Losing a close relative is one of life’s most emotionally taxing events. In addition to the emotional aspect of loss, there is the stress of handling the deceased person’s estate and affairs. This part can be especially overwhelming. The process of proving to a probate court that the deceased’s last will and testament is valid and then administering their estate can be confusing and intimidating. This process is called the probate process, or, simply, probate. There are four basic steps in the probate process.
Step One: Filing with the Court
The first thing to do after a loved one passes away is to find out if they made and signed a last will and testament, usually referred to as a will. If they had a will, the person named as the personal representative, also known as an executor, needs to file a petition with the probate court in the county where the deceased lived. The petition asks the court to formally appoint the executor to act on behalf of the deceased person’s estate.
All the deceased’s heirs and beneficiaries must be notified that the petition has been filed and be allowed to object to the petition or challenge the will. Some states require the petition to be published in a local newspaper of record to also notify potential creditors.
If the deceased person left no will, a petition must be filed in the appropriate probate court by the person seeking to be appointed the estate’s executor. Once the court has appointed an executor, all the legal heirs must be notified of the appointment, and the administration of the estate.
Step Two: Identifying Assets and Debts
After the probate court has appointed the executor, they must identify and disclose all the estate’s assets with a valuation. Assets can include real estate, automobiles, boats, personal property, cash, bank accounts, investments, and intellectual property. The executor has legal control over these assets. If the deceased set up a trust during their lifetime and funded it with assets, those items would be excluded from the probate process and distributed according to the trust’s instructions.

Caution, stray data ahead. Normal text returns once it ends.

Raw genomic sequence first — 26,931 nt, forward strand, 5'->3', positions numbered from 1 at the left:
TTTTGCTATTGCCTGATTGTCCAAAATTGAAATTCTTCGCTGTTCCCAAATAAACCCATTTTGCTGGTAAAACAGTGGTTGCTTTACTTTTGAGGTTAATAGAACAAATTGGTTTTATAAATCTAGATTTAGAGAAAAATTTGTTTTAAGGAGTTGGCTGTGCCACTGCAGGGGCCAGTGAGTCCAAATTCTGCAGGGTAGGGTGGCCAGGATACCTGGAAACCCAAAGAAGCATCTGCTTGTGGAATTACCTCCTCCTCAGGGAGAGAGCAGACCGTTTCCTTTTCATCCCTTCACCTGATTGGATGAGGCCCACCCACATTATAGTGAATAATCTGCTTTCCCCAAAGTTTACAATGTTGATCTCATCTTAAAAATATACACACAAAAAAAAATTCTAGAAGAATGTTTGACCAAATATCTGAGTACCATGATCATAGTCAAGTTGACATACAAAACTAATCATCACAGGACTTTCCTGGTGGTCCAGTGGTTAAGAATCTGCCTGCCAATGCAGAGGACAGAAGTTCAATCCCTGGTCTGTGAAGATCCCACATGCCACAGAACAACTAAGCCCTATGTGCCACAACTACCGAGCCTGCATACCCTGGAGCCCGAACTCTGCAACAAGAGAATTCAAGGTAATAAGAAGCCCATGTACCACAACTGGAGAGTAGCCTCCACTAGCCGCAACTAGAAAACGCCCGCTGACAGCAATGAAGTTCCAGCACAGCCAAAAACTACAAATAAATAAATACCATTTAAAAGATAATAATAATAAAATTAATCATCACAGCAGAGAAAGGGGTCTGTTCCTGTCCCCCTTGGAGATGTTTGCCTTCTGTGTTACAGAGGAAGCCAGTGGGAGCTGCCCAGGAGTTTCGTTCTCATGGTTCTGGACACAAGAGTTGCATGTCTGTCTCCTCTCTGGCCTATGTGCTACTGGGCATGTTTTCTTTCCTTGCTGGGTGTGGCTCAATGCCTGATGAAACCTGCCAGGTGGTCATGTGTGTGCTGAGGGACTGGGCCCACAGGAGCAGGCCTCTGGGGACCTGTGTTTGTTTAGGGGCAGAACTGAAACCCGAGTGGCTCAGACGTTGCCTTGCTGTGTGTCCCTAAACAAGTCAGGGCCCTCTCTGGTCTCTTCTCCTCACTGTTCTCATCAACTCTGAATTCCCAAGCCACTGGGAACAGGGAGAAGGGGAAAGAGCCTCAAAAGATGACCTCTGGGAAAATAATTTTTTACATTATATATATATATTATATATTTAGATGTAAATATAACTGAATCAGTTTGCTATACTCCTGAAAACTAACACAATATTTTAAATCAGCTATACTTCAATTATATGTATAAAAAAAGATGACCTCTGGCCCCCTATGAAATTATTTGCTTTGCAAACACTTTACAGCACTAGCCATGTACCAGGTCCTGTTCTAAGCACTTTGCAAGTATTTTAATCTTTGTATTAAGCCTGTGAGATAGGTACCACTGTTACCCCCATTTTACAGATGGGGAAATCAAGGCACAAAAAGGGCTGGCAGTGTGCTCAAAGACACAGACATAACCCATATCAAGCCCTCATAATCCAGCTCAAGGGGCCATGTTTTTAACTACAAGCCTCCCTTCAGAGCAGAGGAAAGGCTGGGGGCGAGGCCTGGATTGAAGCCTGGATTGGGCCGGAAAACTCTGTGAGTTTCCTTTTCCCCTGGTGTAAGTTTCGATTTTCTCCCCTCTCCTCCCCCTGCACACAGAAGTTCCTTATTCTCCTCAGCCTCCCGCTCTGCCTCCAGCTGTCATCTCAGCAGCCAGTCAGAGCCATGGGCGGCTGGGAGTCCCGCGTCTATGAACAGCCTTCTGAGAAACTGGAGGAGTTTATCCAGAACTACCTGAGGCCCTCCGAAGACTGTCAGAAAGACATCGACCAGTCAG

The executor must notify all known creditors of the estate proceeding and must disclose all known debts to the court. Creditors have a specific amount of time to file claims against the estate.
Step Three: Paying the Estate’s Debts
The executor is required to use the estate’s assets to pay off the estate’s debts, which can include loans, mortgages, credit cards, and utility bills. A final tax return must be filed for the deceased person, and any taxes owed must be paid from the estate’s assets.
If enough funds are not available to pay all the estate’s debts, then the executor must sell some of the assets to pay off the debts.
Step Four: Distributing the Estate’s Assets
After all the estate’s debts have been paid, the executor distributes the remaining assets according to the will. If the deceased left no will, then the executor distributes the assets according to state statutes.
Depending on how complex and involved the estate is and how much of a backlog the probate court has, the probate process can take from a few months to years to complete. When choosing the person you want to act as your executor, you will want to pick someone who has good attention to detail, is thorough, and will follow through with the process. It is a good idea to hire an experienced estate planning attorney to help you draft your will and other estate planning documents. They will have all the documents required to support your family members during probate.
This article offers a summary of aspects of estate planning law. It is not legal advice and does not create an attorney-client relationship. For legal advice, contact our office or an attorney in your state.